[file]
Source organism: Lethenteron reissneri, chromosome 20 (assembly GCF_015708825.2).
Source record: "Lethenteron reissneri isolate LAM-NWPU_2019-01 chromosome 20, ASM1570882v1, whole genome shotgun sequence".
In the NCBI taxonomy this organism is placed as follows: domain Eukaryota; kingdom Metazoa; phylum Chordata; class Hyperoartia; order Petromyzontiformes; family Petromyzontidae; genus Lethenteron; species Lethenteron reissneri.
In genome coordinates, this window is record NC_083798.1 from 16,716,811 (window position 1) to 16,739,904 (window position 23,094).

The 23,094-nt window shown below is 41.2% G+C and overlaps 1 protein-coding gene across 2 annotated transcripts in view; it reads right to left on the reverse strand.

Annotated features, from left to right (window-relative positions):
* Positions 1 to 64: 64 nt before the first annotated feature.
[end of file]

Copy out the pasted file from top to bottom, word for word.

Source organism: Lethenteron reissneri, chromosome 20 (assembly GCF_015708825.2).
Source record: "Lethenteron reissneri isolate LAM-NWPU_2019-01 chromosome 20, ASM1570882v1, whole genome shotgun sequence".
In the NCBI taxonomy this organism is placed as follows: domain Eukaryota; kingdom Metazoa; phylum Chordata; class Hyperoartia; order Petromyzontiformes; family Petromyzontidae; genus Lethenteron; species Lethenteron reissneri.
In genome coordinates, this window is record NC_083798.1 from 16,716,811 (window position 1) to 16,739,904 (window position 23,094).

The 23,094-nt window shown below is 41.2% G+C and overlaps 1 protein-coding gene across 2 annotated transcripts in view; it reads right to left on the reverse strand.

Annotated features, from left to right (window-relative positions):
* Positions 1 to 64: 64 nt before the first annotated feature.